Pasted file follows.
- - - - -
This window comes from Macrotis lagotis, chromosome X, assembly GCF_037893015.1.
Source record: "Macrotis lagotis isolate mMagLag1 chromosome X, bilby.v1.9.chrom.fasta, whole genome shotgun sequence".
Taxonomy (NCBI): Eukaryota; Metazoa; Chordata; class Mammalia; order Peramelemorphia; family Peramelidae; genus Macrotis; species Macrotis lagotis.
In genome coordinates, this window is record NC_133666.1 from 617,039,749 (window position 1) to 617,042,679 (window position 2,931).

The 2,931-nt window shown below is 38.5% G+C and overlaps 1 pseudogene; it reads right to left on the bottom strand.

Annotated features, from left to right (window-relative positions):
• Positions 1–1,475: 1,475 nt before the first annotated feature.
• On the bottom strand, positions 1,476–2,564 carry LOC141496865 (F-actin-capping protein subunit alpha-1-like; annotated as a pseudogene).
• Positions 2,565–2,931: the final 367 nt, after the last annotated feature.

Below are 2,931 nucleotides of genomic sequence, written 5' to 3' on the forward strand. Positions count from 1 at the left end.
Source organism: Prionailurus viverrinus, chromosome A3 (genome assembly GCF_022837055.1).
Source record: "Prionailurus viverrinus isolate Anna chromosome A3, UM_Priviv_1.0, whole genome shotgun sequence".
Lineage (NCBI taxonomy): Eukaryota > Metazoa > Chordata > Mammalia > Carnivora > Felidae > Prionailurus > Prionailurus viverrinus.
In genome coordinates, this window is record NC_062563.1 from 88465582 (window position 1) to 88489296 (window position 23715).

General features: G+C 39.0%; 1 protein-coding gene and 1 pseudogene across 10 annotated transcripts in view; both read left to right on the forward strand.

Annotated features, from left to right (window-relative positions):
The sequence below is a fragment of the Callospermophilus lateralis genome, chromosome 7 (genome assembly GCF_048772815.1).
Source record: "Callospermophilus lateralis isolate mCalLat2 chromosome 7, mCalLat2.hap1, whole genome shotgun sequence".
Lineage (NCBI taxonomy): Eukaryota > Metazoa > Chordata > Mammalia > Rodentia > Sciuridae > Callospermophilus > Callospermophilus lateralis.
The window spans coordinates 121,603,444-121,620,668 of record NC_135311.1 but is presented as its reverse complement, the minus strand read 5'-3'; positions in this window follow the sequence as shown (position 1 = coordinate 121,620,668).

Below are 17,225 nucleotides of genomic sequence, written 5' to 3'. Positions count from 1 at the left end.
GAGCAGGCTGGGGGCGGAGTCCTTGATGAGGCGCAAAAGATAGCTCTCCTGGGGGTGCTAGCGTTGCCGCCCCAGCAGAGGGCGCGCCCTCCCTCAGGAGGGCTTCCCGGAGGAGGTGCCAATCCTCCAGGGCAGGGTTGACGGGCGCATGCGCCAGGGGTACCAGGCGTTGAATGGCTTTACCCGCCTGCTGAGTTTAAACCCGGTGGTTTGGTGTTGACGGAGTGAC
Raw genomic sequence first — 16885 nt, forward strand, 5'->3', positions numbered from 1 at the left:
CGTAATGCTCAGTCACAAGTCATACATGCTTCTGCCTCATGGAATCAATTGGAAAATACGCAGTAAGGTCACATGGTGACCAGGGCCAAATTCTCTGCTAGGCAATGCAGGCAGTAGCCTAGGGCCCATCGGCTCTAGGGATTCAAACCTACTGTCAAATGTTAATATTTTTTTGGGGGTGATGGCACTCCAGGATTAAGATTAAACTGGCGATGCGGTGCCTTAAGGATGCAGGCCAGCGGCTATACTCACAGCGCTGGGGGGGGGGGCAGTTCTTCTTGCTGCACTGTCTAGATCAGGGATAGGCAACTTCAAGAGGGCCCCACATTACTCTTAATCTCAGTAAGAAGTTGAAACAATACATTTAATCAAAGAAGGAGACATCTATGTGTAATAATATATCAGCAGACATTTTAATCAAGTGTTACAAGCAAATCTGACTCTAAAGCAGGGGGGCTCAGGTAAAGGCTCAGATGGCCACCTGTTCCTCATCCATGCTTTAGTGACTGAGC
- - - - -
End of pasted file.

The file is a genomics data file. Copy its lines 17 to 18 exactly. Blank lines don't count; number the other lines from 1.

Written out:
The sequence below is a fragment of the Callospermophilus lateralis genome, chromosome 7 (genome assembly GCF_048772815.1).
Source record: "Callospermophilus lateralis isolate mCalLat2 chromosome 7, mCalLat2.hap1, whole genome shotgun sequence".